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The Kinsey Institute was one of the primary reasons I chose to attend IU. I have had incredible opportunities to take classes taught by Kinsey researchers that challenged my ideas about sexuality and provided comprehensive sex education that was free of shame while studying here. It was the first time I had ever seen my identity recognized in an academic setting as a queer student. Classes offered by Kinsey researchers made me feel like queer people and queer issues belonged at IU and other academic spaces.
The benefits of the Kinsey Institute are not limited to the education it offers to IU students. The institute pioneered research into sexuality, and we would not know the information that we do today about sexual diversity without it. The Kinsey Institute has paved the way for women to express and enjoy their sexuality openly and it was one of the first research institutions to directly challenge the heterosexual norm in sexual behaviors. When the Kinsey Institute first began, its findings about the existence of queer people and sexual enjoyment – particularly for women – were groundbreaking and shocking to people around the world. It was the first time there was thorough, concrete research produced about queer existence. Findings like these directly changed public attitudes and policy around sexual freedom.
Despite the positive influence of the Kinsey Institute, it has been repeatedly attacked by lawmakers motivated by homophobic myths throughout history. In the 1950’s, senator Joseph McCarthy declared sex research as an attack on the American family unit, and successfully pressured the Rockefeller Foundation to cut funding from the institute in 1954. The IU administration has stood in support of the Kinsey Institute and its academic freedom through such attacks. The institute continues to perform research related to sexuality today because of IU’s continued support and bravery of Kinsey researchers throughout its history. Recent attacks on the Kinsey Institute are once again making it vulnerable to being shut down by conservatives. This time, the IU administration is not taking a firm stance.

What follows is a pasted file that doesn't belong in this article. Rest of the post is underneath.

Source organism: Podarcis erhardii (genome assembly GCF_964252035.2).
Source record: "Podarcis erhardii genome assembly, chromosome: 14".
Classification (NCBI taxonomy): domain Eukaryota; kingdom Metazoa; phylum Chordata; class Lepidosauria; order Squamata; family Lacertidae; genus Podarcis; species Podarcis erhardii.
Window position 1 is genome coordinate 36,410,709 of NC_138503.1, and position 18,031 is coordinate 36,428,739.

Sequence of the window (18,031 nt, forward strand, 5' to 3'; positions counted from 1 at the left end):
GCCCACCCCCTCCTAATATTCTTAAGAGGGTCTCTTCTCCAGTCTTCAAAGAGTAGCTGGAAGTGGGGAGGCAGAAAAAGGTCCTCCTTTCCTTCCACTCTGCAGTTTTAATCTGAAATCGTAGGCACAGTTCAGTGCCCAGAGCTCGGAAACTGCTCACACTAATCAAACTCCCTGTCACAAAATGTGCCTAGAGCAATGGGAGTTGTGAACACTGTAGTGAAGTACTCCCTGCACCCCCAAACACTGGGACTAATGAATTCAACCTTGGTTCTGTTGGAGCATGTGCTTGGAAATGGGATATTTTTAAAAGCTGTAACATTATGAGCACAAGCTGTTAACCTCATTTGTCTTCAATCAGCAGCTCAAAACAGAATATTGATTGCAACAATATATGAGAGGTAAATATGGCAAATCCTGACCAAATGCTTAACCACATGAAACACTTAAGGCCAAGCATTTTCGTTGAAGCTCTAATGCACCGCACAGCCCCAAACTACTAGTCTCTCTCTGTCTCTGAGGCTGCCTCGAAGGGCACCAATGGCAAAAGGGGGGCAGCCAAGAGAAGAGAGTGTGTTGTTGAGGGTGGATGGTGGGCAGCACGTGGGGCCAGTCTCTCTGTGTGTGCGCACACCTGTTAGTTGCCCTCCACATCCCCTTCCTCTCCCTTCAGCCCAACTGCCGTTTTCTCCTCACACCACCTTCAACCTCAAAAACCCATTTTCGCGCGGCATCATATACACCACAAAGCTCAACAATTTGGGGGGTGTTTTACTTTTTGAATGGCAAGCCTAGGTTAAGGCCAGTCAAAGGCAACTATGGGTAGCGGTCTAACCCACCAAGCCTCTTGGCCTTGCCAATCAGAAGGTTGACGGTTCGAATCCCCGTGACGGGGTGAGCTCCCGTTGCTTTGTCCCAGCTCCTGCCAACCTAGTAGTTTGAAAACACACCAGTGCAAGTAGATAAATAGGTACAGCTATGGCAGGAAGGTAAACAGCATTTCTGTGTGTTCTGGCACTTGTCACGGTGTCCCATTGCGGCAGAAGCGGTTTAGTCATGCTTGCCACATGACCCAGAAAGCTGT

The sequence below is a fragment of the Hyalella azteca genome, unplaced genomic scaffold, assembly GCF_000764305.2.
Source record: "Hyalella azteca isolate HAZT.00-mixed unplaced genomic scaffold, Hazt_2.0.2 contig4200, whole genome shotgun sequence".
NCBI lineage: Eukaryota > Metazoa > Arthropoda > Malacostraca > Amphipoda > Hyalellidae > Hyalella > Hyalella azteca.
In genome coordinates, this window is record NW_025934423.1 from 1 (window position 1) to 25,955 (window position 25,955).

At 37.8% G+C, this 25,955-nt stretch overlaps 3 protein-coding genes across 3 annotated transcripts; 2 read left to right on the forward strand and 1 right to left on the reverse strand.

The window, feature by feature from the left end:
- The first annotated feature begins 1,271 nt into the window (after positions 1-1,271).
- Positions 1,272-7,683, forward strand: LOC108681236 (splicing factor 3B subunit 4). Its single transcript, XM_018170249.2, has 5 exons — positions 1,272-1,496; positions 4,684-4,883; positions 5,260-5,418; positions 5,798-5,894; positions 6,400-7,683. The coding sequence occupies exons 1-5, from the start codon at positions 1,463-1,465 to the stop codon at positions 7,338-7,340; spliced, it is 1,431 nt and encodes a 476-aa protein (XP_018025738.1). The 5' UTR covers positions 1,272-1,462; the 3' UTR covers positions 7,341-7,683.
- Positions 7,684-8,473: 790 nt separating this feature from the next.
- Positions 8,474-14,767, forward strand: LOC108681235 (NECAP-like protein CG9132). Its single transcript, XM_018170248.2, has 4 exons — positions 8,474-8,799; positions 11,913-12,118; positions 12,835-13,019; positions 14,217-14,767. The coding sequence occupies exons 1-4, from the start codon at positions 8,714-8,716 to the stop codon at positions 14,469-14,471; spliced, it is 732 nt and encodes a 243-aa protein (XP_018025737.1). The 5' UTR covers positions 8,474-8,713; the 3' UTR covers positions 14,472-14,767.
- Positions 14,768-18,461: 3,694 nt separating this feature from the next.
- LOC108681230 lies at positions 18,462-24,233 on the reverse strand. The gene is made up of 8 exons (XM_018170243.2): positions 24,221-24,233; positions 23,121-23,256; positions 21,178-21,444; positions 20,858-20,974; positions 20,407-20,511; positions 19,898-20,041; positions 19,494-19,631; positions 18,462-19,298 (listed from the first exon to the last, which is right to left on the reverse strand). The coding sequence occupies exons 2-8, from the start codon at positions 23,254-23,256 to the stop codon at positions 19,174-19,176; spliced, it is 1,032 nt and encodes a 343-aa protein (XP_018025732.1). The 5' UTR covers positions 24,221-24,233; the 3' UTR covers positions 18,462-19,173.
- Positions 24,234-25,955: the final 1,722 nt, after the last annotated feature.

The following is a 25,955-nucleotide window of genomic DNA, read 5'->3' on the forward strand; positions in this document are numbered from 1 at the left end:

The state of Indiana voted to cut funding from the institute this year. This news was devastating for Kinsey researchers, queer people and general supporters of sexual and academic freedom, but unsurprising. We have seen increases in legislation attacking queer people around the country, and Hoosiers are not immune to the suffocating pressures of such legislation. When I heard the news that funding was being cut from the institute, I was overwhelmed, but I hoped that the university would continue to provide the necessary funding and support to help the institution thrive.
The university did not provide this funding and support. Instead, the IU Board of Trustees plans to vote this week on whether or not to sever ties with the Kinsey Institute. Doing this would place the institute in a position vulnerable to further political attacks that could lead to it getting shut down. The University also plans to steal the institute’s archives after abandoning it. Doing so would make the archives vulnerable to removal by university administrators.
IU students and people around the world are watching as IU Trustees make the decision to support academic freedom or cowardly give in to pressures from lawmakers. To the IU Board of Trustees, we ask you to make the right choice and stand alongside your queer students in support of academic freedom. Indiana can be a dangerous place for queer people, and the Kinsey Institute is one of the slivers of hope and representation we have left. If the IU Board of Trustees votes to sever the Kinsey Institute from the university, it will send a clear message to queer students at IU and around the world that their experiences are not considered worthy of academic research.
Allison Masterson (she/they) is a senior studying psychology.